I was raised with a love of stories. Story time was my absolute favorite time of the day when I was small, and when I learned to read, I was the kid who always had her nose stuck in a book. When I learned to write, I started writing my own stories, and I never really stopped.
One of the things I’ve been contemplating lately is why I have such an interest in stories. My parents always encouraged my love for stories, so from an early age, it’s been an integral aspect of my personality and identity. More than myself, stories are an integral part of society and the human experience.
Human beings have been telling stories since before we abandoned the hunter-gatherer lifestyle, and it is a tradition of all cultures. Stories can be told orally, through the written word, through drawn pictures, and through recorded sound and images. There are a lot of reasons we started telling stories in the first place: to explain phenomena we can’t understand and to impart information are two examples.
More importantly, stories teach us empathy. By sharing our experiences, we get to learn more about others’ thoughts and feelings. This works with mythology and modern-day fiction as well. Many young people learn societal values and mores through the stories they enjoy; prime examples are the Harry Potter series (though it would be nice if the author had a better understanding of the values she taught us), the various Percy Jackson series, and the Hunger Games. Stories like these allow teenagers to hold the adults in their lives accountable to those values, as well as society in general.
In the wrong hands, however, stories can be used to brainwash people into believing and doing harmful things. The Q-Anon conspiracy theory cult is based off of the story that the United States government is run by a cabal of pedophilic Satanists/lizard people (or something like that; someone else can go down that rabbit hole and correct me if I’m wrong). The reason it is successful is that, instead of imparting a value or information, or sharing an experience, the Q-Anon story imparts disinformation and threatens the values its adherents already possess. That fear the story elicits convinces people to believe, say, and do things which are completely out of line with the values and mores they are trying to protect.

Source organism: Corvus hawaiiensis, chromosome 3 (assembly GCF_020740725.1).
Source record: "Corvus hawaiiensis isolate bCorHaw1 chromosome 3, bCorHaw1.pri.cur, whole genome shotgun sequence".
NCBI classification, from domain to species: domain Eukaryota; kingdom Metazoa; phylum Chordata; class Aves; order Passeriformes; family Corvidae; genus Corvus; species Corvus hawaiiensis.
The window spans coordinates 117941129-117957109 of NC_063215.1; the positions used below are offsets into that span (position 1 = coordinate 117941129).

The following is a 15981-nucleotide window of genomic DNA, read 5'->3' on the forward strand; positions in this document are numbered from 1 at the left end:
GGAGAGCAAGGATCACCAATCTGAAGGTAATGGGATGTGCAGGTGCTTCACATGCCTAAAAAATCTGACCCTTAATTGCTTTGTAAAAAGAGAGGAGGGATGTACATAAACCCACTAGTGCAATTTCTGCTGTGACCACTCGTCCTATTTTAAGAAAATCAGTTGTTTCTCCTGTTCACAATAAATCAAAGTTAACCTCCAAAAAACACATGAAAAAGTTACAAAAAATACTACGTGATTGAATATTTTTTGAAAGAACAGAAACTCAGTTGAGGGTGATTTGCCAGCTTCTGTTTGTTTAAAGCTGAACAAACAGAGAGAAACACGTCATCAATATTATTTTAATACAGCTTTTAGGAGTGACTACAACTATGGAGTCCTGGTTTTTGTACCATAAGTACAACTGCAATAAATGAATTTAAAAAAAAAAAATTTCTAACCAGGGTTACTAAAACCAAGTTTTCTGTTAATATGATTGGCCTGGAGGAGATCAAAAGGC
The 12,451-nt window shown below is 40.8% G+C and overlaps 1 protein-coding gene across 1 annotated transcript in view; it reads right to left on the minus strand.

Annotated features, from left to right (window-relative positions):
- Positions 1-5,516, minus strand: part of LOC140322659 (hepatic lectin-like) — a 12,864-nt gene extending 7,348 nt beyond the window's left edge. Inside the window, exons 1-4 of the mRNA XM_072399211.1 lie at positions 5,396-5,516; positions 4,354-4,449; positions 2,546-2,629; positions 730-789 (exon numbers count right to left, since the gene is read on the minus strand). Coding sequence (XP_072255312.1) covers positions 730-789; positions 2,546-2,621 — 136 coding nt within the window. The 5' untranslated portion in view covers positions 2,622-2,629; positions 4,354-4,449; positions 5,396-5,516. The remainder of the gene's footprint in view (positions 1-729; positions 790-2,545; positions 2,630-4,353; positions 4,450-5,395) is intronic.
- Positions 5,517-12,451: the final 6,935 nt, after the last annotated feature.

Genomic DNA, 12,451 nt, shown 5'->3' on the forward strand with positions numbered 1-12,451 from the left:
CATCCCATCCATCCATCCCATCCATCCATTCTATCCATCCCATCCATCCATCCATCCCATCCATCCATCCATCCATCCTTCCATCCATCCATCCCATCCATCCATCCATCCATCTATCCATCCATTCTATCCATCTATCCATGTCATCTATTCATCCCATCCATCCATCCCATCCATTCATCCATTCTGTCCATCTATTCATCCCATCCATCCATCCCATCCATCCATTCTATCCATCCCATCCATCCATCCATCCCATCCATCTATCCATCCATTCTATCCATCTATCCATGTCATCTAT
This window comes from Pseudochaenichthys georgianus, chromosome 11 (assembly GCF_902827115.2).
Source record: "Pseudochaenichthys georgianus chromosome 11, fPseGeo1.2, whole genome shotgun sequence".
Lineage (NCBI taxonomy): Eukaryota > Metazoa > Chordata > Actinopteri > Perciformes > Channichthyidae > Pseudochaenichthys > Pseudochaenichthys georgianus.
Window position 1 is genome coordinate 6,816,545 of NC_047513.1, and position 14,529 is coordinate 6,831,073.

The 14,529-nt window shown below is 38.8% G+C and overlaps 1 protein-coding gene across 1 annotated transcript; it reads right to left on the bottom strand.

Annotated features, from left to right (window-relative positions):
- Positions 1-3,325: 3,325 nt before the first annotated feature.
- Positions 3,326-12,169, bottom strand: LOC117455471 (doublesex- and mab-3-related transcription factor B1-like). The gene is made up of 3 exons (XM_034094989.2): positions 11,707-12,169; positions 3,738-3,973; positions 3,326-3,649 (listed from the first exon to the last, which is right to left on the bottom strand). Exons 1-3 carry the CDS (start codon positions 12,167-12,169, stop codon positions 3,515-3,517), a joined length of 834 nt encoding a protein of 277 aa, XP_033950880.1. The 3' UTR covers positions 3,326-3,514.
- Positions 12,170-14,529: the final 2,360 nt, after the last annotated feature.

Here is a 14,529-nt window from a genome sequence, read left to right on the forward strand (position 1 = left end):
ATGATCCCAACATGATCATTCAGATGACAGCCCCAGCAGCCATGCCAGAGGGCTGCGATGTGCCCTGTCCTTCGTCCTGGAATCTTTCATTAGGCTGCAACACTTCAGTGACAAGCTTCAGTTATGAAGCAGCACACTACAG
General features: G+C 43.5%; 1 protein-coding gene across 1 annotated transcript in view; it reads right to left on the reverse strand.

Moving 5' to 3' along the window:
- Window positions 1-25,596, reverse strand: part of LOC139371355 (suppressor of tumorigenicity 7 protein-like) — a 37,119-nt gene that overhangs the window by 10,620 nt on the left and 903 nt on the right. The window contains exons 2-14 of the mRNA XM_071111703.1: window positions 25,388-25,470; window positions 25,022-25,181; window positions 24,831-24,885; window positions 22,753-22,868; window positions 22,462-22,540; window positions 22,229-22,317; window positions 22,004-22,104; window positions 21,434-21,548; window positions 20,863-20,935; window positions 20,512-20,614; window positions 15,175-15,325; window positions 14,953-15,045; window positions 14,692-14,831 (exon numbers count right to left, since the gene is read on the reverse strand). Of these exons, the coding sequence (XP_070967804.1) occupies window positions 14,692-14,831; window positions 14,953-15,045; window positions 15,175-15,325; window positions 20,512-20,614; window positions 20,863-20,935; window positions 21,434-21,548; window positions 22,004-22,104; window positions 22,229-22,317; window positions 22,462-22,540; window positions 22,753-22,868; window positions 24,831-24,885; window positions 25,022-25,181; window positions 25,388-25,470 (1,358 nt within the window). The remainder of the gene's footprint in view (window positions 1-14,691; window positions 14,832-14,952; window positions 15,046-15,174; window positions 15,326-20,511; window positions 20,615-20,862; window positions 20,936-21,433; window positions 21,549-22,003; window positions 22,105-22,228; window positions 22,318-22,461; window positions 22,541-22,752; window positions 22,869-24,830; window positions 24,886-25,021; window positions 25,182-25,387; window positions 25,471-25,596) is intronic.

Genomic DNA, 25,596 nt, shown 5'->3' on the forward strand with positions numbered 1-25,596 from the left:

This is why it is important to pay attention to the stories we are being told, particularly if we are making decisions based on those stories. We should always double check the information we are being imparted, and we should consider the intentions of the storyteller. Are they trying to frighten you, and if so, why? Are they trying to entertain you, warn you, or could there be a more sinister motive?
Because stories are so prevalent in our culture and society, they are powerful. They teach us how to function in society and how to connect with other people, and, honestly, they’re downright entertaining, but they can also be twisted to do more harm than the good they were intended to do. We dismiss stories – even the most outlandish, ridiculous stories – to our detriment.